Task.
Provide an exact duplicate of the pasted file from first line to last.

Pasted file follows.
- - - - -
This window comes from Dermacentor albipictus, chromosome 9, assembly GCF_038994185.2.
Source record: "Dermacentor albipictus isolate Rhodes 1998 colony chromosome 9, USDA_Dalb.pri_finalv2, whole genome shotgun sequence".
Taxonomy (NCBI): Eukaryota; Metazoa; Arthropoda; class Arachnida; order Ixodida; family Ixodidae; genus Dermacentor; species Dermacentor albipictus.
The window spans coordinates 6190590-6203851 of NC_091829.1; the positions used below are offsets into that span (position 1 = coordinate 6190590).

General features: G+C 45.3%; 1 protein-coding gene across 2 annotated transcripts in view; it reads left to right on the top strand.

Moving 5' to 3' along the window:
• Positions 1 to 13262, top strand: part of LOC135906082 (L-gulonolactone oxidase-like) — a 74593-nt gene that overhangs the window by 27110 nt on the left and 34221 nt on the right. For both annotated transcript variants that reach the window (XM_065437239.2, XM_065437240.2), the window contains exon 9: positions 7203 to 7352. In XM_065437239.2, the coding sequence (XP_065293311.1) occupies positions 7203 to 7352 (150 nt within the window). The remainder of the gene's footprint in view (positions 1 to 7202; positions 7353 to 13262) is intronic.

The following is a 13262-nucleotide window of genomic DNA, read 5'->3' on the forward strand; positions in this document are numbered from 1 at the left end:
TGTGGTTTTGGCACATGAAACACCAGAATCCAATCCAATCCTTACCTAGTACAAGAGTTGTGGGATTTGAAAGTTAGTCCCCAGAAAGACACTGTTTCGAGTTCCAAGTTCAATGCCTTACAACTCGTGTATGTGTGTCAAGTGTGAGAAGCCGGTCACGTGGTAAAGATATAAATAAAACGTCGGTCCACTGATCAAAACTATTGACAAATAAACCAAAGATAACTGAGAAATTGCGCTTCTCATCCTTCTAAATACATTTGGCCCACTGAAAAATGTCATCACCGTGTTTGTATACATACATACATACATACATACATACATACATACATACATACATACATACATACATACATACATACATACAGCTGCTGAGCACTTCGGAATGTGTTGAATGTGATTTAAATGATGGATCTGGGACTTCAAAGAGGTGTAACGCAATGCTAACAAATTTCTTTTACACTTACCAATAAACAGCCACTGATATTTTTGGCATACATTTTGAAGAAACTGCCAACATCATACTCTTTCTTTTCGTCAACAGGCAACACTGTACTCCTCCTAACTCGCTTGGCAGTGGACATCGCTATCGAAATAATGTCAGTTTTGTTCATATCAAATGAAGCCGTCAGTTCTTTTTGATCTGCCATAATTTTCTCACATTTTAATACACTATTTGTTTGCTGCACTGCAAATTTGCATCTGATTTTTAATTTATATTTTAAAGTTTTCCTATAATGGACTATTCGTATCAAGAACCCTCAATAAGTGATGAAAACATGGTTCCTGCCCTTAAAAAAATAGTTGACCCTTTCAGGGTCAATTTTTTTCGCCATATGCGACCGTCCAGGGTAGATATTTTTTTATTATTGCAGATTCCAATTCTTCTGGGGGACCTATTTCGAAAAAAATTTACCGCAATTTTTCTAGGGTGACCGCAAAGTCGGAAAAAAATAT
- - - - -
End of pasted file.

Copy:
This window comes from Dermacentor albipictus, chromosome 9, assembly GCF_038994185.2.
Source record: "Dermacentor albipictus isolate Rhodes 1998 colony chromosome 9, USDA_Dalb.pri_finalv2, whole genome shotgun sequence".
Taxonomy (NCBI): Eukaryota; Metazoa; Arthropoda; class Arachnida; order Ixodida; family Ixodidae; genus Dermacentor; species Dermacentor albipictus.
The window spans coordinates 6190590-6203851 of NC_091829.1; the positions used below are offsets into that span (position 1 = coordinate 6190590).

General features: G+C 45.3%; 1 protein-coding gene across 2 annotated transcripts in view; it reads left to right on the top strand.

Moving 5' to 3' along the window:
• Positions 1 to 13262, top strand: part of LOC135906082 (L-gulonolactone oxidase-like) — a 74593-nt gene that overhangs the window by 27110 nt on the left and 34221 nt on the right. For both annotated transcript variants that reach the window (XM_065437239.2, XM_065437240.2), the window contains exon 9: positions 7203 to 7352. In XM_065437239.2, the coding sequence (XP_065293311.1) occupies positions 7203 to 7352 (150 nt within the window). The remainder of the gene's footprint in view (positions 1 to 7202; positions 7353 to 13262) is intronic.

The following is a 13262-nucleotide window of genomic DNA, read 5'->3' on the forward strand; positions in this document are numbered from 1 at the left end:
TGTGGTTTTGGCACATGAAACACCAGAATCCAATCCAATCCTTACCTAGTACAAGAGTTGTGGGATTTGAAAGTTAGTCCCCAGAAAGACACTGTTTCGAGTTCCAAGTTCAATGCCTTACAACTCGTGTATGTGTGTCAAGTGTGAGAAGCCGGTCACGTGGTAAAGATATAAATAAAACGTCGGTCCACTGATCAAAACTATTGACAAATAAACCAAAGATAACTGAGAAATTGCGCTTCTCATCCTTCTAAATACATTTGGCCCACTGAAAAATGTCATCACCGTGTTTGTATACATACATACATACATACATACATACATACATACATACATACATACATACATACATACATACATACATACAGCTGCTGAGCACTTCGGAATGTGTTGAATGTGATTTAAATGATGGATCTGGGACTTCAAAGAGGTGTAACGCAATGCTAACAAATTTCTTTTACACTTACCAATAAACAGCCACTGATATTTTTGGCATACATTTTGAAGAAACTGCCAACATCATACTCTTTCTTTTCGTCAACAGGCAACACTGTACTCCTCCTAACTCGCTTGGCAGTGGACATCGCTATCGAAATAATGTCAGTTTTGTTCATATCAAATGAAGCCGTCAGTTCTTTTTGATCTGCCATAATTTTCTCACATTTTAATACACTATTTGTTTGCTGCACTGCAAATTTGCATCTGATTTTTAATTTATATTTTAAAGTTTTCCTATAATGGACTATTCGTATCAAGAACCCTCAATAAGTGATGAAAACATGGTTCCTGCCCTTAAAAAAATAGTTGACCCTTTCAGGGTCAATTTTTTTCGCCATATGCGACCGTCCAGGGTAGATATTTTTTTATTATTGCAGATTCCAATTCTTCTGGGGGACCTATTTCGAAAAAAATTTACCGCAATTTTTCTAGGGTGACCGCAAAGTCGGAAAAAAATAT